What kind of separation do you practice as a Christian? Do you avoid secular music and movies? Maybe you boycott corporations with liberal agendas. Perhaps you send your kids to a Christian school. The dangers posed by worldly influences seem to be lurking everywhere these days, and God’s people are wise to guard against corruption and compromise.
Scripture places a clear expectation on all believers to be separate from the world: “Do not be bound together with unbelievers; for what fellowship have righteousness and lawlessness, or what fellowship has light with darkness?” (2 Corinthians 6:14). There’s an obvious answer to Paul’s rhetorical question—light has no fellowship with darkness.
But that’s easier said than done. Applying Paul’s teaching on separation is a lot more complicated than affirming it. John MacArthur highlights the vexing dilemma:
How far does this go? What about dating? What about marriage? What about a partnership? What about being on a team? What about working together with someone? What about recreating together with them? What about a mutual fund? What about a common business? What about a partnership? What about a limited partnership? What about . . . ? Where do we draw the line here? What are we talking about? Are we supposed to go out of the world? Well that’s kind of hard because the Great Commission says go into the world and preach the gospel to every creature.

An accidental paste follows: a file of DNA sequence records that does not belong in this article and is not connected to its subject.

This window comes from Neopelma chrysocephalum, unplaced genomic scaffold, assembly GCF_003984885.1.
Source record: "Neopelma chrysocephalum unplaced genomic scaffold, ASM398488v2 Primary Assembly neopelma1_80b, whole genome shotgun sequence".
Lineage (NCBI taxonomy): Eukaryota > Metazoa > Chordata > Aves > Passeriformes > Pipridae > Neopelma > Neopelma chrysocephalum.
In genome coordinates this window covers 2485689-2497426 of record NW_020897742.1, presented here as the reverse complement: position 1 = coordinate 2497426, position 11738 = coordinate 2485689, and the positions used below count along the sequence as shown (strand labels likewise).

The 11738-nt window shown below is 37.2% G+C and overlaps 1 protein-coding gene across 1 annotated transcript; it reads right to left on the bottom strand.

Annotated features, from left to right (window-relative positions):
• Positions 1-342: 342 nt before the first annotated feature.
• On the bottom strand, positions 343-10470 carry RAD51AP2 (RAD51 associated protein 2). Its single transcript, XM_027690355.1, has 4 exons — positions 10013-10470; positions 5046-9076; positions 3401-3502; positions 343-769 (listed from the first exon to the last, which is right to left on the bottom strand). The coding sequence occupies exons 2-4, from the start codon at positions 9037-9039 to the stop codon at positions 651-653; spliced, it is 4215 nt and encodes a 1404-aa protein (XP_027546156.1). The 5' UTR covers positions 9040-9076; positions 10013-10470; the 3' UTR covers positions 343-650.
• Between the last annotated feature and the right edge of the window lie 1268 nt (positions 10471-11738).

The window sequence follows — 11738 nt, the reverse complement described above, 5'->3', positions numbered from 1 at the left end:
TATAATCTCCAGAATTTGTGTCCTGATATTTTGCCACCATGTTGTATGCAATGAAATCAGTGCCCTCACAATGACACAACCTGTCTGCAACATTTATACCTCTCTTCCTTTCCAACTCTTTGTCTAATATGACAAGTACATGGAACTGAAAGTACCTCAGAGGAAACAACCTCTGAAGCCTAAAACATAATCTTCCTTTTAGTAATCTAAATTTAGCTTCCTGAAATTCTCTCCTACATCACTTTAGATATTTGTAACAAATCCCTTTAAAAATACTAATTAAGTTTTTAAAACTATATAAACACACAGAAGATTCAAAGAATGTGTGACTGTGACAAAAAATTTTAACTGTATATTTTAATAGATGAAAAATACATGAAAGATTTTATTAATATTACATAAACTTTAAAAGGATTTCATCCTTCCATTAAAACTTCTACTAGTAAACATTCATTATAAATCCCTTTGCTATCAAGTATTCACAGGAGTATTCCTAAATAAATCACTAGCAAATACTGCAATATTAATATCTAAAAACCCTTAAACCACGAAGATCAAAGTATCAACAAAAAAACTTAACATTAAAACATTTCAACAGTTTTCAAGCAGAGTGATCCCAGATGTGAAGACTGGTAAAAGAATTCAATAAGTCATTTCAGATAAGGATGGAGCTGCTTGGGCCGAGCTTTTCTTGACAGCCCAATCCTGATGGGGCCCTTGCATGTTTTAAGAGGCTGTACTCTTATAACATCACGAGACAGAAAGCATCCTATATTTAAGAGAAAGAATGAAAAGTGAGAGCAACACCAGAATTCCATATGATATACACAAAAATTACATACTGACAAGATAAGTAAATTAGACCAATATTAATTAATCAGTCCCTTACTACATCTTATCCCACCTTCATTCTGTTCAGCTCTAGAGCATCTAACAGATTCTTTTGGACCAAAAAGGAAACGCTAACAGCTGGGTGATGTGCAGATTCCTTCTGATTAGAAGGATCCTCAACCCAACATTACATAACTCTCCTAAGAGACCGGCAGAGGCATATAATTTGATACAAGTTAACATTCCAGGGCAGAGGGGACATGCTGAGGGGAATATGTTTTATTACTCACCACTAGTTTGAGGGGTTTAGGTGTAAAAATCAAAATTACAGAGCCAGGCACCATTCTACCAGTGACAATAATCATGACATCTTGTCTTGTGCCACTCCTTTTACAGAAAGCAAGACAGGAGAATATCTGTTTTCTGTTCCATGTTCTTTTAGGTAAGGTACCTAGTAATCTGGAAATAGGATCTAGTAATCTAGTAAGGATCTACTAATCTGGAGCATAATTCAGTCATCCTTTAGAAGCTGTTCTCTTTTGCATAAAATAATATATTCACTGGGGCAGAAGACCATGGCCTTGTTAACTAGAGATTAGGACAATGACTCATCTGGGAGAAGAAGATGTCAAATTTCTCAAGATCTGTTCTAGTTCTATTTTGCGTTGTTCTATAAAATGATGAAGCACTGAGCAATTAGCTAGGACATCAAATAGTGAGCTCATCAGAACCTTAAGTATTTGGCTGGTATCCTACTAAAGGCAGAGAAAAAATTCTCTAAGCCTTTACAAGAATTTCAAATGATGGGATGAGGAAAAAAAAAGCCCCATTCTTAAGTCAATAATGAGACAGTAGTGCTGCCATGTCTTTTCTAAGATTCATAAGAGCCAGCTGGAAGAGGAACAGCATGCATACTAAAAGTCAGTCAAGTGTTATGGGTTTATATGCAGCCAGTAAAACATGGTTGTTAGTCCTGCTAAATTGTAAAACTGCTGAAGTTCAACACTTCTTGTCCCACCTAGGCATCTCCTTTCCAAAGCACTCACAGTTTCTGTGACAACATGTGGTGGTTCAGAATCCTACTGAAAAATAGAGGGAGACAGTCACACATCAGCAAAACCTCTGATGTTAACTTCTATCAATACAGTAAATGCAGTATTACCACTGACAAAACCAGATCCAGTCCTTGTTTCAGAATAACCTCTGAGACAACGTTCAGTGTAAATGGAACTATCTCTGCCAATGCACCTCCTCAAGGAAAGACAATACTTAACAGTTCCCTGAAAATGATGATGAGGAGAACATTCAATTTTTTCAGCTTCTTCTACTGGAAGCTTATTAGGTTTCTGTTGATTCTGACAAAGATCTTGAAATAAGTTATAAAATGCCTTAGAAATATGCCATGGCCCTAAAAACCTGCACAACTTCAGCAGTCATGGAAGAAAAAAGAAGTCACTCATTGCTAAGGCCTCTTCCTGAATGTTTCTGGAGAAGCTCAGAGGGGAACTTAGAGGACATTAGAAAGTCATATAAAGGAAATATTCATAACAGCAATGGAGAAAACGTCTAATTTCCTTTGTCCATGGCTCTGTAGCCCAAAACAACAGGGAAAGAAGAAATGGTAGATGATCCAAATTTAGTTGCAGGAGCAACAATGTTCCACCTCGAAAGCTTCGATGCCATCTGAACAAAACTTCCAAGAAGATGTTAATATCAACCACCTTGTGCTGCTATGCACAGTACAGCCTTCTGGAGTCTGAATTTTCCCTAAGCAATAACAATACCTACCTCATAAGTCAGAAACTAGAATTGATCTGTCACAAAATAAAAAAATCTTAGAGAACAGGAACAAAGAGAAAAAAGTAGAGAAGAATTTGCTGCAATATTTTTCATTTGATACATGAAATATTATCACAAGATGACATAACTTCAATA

That seeming paradox has been the catalyst for two kinds of disastrous—and often repeated—errors throughout church history. The desire for separation has driven many into cloistered isolation, severed from their mission field. At the other end of the spectrum, attempts at evangelism through assimilation routinely result in the culture contaminating the church.
So how do we heed the apostle Paul’s command to practice separation from the world? John’s sermon “Separating from Unbelievers, Part 1,” shows us how to honor the exhortation in a balanced and biblical way. And John considers this to be our greatest challenge as Christians.
The world is certainly dangerous, but it is not our enemy—it is our mission field. We need to evangelize the world without being infected by it. And John’s message equips us for that great labor.
Click here to listen to “Separating from Unbelievers, Part 1.”
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